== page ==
My friends have been asking me how I’m able to navigate these apps without being a basket case. There are quite a few contributing factors. The first being that I’ve always gravitated towards ‘internet dating’. I used to be a very shy and unconfident young lady. This is before the time of dating apps; think Yahoo! chatrooms and sites like Blackplanet and Meetmeinto for those of you old enough to recall.
Although I was confident with my personality, I wasn’t always so confident with my outward appearance.
Connecting with potential suitors online worked for me on two levels. First it was far easier to let my fingers do the talking than it was to speak to men (boys) in person. Second, I gained confidence in the process by feeling that these boys fell for my personality, making me less worried about how physically unattractive I felt when I met them in person. Long story short, although I still get a bit nervous at the initial meeting, I’m seasoned in the process of chatting with a stranger and dealing with the whole ‘blind date’ scenario.
Hiding behind my computer screen afforded me the annonimity to communicate with those I would otherwise shy away from, which I see as a benefit to apps like Tinder & Bumble. But hiding behind a computer screen also allows for a few things that make connection challenging and increase your chances of feeling rejected:
Similar to the case with internet bullying, when people communicate from behind their monitors, they’re less sensitive to the fact that there’s an actual person on the other end of their wireless connection. It makes it easier for them (and you) to do some of those abhorent things they probably wouldn’t dare do in person (like ghosting).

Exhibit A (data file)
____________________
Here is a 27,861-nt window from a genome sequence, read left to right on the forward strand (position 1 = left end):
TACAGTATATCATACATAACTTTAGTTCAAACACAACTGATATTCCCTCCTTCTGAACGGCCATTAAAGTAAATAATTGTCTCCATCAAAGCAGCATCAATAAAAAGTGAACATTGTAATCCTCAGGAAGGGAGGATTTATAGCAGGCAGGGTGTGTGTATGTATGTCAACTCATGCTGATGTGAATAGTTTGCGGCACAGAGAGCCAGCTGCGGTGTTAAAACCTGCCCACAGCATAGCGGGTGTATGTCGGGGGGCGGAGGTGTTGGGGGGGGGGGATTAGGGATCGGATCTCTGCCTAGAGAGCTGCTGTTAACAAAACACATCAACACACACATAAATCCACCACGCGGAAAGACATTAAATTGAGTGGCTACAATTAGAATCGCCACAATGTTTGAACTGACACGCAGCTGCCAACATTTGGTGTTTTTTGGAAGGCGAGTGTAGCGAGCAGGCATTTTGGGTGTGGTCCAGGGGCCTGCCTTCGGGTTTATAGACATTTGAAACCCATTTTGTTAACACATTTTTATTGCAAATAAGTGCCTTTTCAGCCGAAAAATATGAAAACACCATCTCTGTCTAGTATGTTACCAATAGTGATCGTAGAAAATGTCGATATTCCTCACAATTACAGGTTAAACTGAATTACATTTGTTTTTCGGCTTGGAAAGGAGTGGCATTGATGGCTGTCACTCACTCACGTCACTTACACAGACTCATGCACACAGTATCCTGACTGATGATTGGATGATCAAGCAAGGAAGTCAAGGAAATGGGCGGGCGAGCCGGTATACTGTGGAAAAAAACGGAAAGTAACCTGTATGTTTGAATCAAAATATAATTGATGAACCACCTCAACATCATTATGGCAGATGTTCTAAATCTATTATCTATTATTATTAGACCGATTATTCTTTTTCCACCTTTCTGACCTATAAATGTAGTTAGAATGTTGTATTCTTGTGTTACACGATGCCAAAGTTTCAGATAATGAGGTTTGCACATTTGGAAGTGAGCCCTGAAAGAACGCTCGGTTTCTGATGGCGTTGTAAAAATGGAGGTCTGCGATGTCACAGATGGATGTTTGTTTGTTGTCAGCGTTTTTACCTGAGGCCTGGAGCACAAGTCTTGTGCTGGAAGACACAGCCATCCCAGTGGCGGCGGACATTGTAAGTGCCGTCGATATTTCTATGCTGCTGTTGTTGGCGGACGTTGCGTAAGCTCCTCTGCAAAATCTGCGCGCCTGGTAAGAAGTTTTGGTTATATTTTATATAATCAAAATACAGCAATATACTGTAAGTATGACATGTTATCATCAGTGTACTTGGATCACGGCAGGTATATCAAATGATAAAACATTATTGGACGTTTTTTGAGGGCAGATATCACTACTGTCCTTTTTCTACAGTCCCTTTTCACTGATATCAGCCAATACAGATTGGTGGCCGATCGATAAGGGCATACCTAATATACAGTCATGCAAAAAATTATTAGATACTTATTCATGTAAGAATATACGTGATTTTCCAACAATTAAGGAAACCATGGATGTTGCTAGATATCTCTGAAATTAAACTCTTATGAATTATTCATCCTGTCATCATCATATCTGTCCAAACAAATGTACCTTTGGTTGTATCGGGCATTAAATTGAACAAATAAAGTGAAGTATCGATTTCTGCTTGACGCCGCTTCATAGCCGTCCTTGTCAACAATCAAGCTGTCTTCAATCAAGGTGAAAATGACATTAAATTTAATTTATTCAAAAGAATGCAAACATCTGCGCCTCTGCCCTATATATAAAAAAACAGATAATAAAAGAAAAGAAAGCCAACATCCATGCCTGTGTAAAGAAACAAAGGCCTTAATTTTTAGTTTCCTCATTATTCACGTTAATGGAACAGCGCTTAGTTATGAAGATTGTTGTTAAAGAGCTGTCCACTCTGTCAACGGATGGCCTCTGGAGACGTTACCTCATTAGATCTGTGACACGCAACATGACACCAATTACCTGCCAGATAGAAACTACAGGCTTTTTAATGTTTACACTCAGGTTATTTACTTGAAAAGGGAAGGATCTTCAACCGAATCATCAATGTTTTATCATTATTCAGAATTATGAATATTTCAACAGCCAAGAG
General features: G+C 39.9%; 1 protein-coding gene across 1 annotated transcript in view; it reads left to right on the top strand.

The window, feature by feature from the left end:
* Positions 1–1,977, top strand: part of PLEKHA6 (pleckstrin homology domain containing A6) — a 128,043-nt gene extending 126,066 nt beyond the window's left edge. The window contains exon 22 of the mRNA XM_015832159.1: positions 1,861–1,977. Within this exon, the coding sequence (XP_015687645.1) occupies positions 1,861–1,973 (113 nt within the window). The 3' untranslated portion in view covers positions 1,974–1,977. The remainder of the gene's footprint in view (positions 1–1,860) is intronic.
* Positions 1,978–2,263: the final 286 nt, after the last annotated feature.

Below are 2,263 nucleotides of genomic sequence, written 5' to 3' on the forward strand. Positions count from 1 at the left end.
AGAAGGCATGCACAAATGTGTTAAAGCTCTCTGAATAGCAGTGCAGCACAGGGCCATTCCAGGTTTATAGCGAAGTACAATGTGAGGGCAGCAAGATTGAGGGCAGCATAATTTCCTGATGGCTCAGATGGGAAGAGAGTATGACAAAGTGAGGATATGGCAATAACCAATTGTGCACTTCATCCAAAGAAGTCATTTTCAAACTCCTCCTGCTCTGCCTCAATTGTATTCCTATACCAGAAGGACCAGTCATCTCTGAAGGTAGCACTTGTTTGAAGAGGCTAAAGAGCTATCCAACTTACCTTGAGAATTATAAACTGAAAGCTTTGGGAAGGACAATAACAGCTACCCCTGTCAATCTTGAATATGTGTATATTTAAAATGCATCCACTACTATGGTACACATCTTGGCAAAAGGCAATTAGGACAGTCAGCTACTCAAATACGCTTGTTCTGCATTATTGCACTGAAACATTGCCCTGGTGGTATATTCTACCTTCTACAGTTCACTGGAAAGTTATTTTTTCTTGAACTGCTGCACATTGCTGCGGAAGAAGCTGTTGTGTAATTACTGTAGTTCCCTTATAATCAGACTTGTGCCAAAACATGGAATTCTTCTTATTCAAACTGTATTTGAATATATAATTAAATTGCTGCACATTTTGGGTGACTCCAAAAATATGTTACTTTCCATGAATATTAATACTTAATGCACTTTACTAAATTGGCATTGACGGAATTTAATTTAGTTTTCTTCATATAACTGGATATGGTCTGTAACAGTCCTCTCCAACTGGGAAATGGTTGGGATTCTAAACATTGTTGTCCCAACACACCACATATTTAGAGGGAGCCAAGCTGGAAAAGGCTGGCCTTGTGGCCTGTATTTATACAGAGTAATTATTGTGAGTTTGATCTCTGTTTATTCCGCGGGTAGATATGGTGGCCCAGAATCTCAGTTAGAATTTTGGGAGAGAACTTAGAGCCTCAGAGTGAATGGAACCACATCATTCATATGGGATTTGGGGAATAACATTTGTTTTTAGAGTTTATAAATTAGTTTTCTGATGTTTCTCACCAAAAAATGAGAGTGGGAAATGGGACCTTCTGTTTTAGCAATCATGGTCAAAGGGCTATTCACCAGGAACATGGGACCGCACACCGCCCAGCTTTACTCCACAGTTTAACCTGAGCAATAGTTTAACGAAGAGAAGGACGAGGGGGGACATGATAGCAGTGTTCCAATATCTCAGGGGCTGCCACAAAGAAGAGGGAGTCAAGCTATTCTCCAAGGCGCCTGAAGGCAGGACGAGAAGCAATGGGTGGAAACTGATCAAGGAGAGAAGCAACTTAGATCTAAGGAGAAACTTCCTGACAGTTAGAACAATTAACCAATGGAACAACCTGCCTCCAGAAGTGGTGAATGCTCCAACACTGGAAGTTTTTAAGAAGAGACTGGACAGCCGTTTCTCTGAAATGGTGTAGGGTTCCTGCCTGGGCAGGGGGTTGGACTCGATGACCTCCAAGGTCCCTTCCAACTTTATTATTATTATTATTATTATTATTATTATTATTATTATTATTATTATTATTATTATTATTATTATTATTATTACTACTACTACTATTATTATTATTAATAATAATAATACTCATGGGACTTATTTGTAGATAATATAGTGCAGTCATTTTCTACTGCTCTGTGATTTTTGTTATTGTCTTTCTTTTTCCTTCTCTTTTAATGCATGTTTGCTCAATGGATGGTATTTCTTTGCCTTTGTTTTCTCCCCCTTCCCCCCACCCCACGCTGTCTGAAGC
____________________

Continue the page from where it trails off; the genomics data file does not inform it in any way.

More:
Following the point above, you (or they) become disposable. Because no substantial investment has been made by either party and it’s so easy to swipe and connect with someone else, many times the connection with you has a lower perceived value.
This is not to say that everyone on these apps operates by this philosophy, but this is the reality of the world of easy access and instant gratification that we all live in.
So how does one remain resilient in the face of potential and actual rejection?
- Take it for what it is. Matthew Hussey has a really awesome YouTube channel focused around dating advice for women. He mentions something that we tend to do when we first meet and are getting to know a guy. Let’s say we know 30% of what there is to know about him (first I’m paraphrasing from memory so don’t take this as a direct quote from Matthew, second 30% is a huge exaggeration – you don’t know that much about this dude). Now let’s also say you like all of the 30% that you know about him (also an inflation). We then have a tendency to make up the remaining 70% in our minds so that this guy becomes the perfect guy in our imagination. Maybe he could be at some point but there’s no way you could possibly know it yet. Thank you Matthew! When we do this, we’re making it far more difficult on ourselves to manage damage control if this doesn’t end well. So do yourself a favour, take it for what it is, don’t make up what it’s not and enjoy the present.